Higly realistic monkey body avatars with veridical motion



For studying the neural and computational mechanisms of body and social perception, neurophysiological experimenters need highly controllable stimuli, specifying exactly, for example, viewpoints, pose, or texture. Such stimuli can be realized by computer graphics and animation. However, the realism of such stimuli is essential if one wants to study the mechanisms of the processing of real bodies by the visual system. In terms of stimulus generation, this defines a challenging task in order to generate avatars with highly realistic appearance and showing realistic body motion. Traditional approaches in humans, such as marker-baser motion capture, do not transfer easily to animals, so that other solutions have to be developed. Available video-based marker less approaches either are not accurate enough for full 3D animation of body models, or they require prohibitive amounts of hand labelling of poses in individual frames.  Combining recent advances in Computer Vision, Convolutional Neural Networks (CNNs) we develop methods that realize sufficiently accurate marker less tracking with very limited amounts of hand labelled tracking data, exploiting multi-camera video-based tracking. Based on this approach we are able to generate highly realistic animation of monkeys, which are used to study body-selective neurons in electrophysiological experiments by our collaboration partners. 

The animal cage was scanned with a 3d scanner, and the scene was reconstructed using the gaming development platform Unreal Engine. This allows for an exact modelling of the camera positions, and the optimization of the recording setup and the camera setup by simulation before the actual motion recordings in the real animal facility. From synchronized multi-camera recordings we track exact 3D positions using deep-learning approaches, exploiting only a small number of hand-labelled multi-camera fames. The generated trajectories, after optimization, are retargeted onto a commercial avatar that is embedded in the Unreal scene. The resulting dynamic scene is extremely similar to a real video, and apparently not distinguishable from such real scenes by monkey observers.


Commercial monkey avatar driven by markerless motion capture (left). Example of the rendered and posed macaque avatar (right).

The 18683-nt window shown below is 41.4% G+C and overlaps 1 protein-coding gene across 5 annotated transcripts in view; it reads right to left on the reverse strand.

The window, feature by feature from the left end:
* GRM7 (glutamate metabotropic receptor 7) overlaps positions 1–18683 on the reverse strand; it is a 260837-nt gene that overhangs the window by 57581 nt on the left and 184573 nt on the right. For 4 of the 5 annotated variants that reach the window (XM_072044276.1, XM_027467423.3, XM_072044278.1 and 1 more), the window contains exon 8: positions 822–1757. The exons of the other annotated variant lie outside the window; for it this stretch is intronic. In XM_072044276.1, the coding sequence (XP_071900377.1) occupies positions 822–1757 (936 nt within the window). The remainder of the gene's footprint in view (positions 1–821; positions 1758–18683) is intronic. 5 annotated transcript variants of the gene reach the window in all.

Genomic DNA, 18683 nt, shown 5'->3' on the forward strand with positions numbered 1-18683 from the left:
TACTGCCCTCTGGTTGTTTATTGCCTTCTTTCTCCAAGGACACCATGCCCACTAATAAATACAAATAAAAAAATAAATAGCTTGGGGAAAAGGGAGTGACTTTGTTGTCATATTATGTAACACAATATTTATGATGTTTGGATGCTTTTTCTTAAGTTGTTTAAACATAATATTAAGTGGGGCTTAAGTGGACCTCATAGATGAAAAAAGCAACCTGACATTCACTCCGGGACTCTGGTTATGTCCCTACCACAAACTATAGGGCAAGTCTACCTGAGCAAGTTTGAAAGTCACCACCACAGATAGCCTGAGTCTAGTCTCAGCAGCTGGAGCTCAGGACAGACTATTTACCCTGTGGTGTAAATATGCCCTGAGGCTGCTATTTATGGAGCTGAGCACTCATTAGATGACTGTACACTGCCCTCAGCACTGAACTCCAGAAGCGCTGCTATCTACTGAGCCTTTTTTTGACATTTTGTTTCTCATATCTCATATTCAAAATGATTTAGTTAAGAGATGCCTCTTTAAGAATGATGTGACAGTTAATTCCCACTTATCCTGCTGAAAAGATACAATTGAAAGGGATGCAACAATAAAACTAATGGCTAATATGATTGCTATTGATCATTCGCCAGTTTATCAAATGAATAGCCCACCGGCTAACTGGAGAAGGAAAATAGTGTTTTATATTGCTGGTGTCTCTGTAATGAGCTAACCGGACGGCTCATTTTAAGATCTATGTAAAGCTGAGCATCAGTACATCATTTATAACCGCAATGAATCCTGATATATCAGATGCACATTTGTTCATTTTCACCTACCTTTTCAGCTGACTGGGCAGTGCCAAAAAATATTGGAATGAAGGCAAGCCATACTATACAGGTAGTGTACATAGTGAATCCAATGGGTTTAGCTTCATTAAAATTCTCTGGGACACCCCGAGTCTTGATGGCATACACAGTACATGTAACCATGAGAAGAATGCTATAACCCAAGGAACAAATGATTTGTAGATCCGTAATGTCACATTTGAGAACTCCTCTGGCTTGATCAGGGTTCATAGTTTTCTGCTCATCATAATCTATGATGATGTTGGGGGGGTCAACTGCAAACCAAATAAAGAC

The recording area as a gaming scene to adjust for light and camera positioning (created out of 3d scans).

Specifically, we scanned the recording area with a 3d scanner and reconstructed the scenery in the gaming development platform Unreal Engine. In this way, we could think about positioning of cameras and equipment before the actual recordings on site. This is especially useful as the environment to record can be very loud and crowded. We recorded videos from several subjects with a synchronized and calibrated multi-camera setup. Out of this data, we generated labels to train action-specific motion trajectories with deep-learning based tracking methods customized for our problem. After optimization, these trajectories are retargeted onto a commercial avatar that is usually done by commercial tools. However, we provide an easy way to use the generated labels and animate a virtual avatar with it. We can then render the avatar at arbitrary angles or change the surroundings. When using the digital copy of the recording area, we can also recreate the original videos synthetically and make not only highly realistic but also controllable stimuli for neuroscience applications.


The pipeline generates highly realistic images. The original recorded image (left) and the synthetically generated image (right).

The pipeline generates highly realistic images. The recorded image (left) and the synthetically generated image (right).